Perfect Pecan Pie

Rich and delicious a perfect pecan pie is a study in contrasts… nutty crunchy pecans on top with a layer of silky-not too-sweet filling underneath.  Chef Mia is our pecan pie purist (she’s been making pecan pie since she was knee high!) and insists that this contrast between gooey filling and the pretty concentric circles of whole nuts on top is what pecan pie is all about.

Pecan Pie with Chantilly Cream | Dear Martini

Her secret to the perfect filling is resisting the urge to whisk the filling.  Unlike many other pie fillings, you DO NOT want to incorporate air in the filling.   To make it look as good as it tastes, we take the time to place the nuts in concentric circles in the bottom of the shell before pouring in the filling.  Many cooks just toss them in with the filling.  Using our preferred method as you pour the filling over the nuts they are coated with the filling and magically float to the top (creating the two distinct layers!)  Top off the pie with a dollop of Bourbon Chantilly Cream and it’s heaven.  And, before we fall into that sugar coma after the Thanksgiving meal we usually head outside for  an after dinner walk (or as Mia’s dad likes to say “the pre-amble to a second piece-o-pie”!)  Be sure to check out our post Perfect Pie Crust to learn the secrets to making the best pie crust (ever!)  and video tips on how to roll and crimp the dough.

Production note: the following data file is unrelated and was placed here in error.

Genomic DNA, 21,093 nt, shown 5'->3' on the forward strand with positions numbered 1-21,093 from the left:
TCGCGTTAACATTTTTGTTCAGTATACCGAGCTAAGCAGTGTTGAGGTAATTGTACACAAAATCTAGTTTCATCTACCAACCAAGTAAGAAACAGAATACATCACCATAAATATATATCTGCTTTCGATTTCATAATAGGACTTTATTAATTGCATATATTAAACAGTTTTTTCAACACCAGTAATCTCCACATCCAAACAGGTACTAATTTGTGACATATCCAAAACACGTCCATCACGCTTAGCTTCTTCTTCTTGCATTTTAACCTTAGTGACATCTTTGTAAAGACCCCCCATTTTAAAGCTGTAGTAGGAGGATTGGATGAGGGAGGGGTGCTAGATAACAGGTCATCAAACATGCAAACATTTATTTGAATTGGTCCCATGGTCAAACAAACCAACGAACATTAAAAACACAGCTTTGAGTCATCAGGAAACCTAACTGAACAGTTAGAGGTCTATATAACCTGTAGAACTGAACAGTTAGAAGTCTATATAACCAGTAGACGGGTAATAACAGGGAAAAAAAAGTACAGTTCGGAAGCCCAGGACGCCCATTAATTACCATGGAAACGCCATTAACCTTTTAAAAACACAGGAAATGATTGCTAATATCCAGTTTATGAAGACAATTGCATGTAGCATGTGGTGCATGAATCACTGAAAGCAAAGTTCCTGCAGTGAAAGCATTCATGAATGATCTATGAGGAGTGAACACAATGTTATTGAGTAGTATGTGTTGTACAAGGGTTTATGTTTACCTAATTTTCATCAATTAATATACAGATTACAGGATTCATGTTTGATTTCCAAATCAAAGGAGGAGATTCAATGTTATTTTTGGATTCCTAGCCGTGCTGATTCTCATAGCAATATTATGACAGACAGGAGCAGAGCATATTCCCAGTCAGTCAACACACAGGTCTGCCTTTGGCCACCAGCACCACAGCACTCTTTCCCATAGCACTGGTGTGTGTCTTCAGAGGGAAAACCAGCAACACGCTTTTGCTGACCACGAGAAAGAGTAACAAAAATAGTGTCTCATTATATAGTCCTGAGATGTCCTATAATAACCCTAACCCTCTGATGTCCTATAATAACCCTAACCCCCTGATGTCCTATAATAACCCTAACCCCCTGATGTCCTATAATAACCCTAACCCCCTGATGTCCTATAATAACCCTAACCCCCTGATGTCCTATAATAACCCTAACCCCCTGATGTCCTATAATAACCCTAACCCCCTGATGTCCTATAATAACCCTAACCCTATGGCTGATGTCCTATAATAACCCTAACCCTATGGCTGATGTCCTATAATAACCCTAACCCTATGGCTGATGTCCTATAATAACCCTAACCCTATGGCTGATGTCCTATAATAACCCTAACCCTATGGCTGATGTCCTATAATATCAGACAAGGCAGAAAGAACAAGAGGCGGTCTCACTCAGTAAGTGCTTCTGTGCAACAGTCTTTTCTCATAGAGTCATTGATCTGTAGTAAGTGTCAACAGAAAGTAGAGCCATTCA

Check out the video to see for yourself the pecan magic.

Pecan Pie